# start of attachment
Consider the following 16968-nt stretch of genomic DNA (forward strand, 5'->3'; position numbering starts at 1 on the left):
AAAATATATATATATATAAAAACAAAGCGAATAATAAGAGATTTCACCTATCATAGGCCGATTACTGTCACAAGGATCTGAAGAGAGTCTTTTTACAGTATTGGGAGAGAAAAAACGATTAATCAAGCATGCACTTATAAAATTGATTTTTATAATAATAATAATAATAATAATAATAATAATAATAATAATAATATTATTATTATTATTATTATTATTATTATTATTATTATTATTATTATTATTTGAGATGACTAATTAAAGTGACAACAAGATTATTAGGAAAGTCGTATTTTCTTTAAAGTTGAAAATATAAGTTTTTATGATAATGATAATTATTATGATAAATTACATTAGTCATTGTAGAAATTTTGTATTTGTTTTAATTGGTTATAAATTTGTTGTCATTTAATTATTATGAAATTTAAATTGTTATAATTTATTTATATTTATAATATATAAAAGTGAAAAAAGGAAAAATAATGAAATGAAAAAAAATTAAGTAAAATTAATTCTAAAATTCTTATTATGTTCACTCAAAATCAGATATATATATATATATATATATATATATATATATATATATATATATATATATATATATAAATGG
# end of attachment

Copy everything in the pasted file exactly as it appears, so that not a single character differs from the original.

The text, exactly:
Consider the following 16968-nt stretch of genomic DNA (forward strand, 5'->3'; position numbering starts at 1 on the left):
AAAATATATATATATATAAAAACAAAGCGAATAATAAGAGATTTCACCTATCATAGGCCGATTACTGTCACAAGGATCTGAAGAGAGTCTTTTTACAGTATTGGGAGAGAAAAAACGATTAATCAAGCATGCACTTATAAAATTGATTTTTATAATAATAATAATAATAATAATAATAATAATAATAATAATAATATTATTATTATTATTATTATTATTATTATTATTATTATTATTATTATTATTTGAGATGACTAATTAAAGTGACAACAAGATTATTAGGAAAGTCGTATTTTCTTTAAAGTTGAAAATATAAGTTTTTATGATAATGATAATTATTATGATAAATTACATTAGTCATTGTAGAAATTTTGTATTTGTTTTAATTGGTTATAAATTTGTTGTCATTTAATTATTATGAAATTTAAATTGTTATAATTTATTTATATTTATAATATATAAAAGTGAAAAAAGGAAAAATAATGAAATGAAAAAAAATTAAGTAAAATTAATTCTAAAATTCTTATTATGTTCACTCAAAATCAGATATATATATATATATATATATATATATATATATATATATATATATATATATATATATAAATGG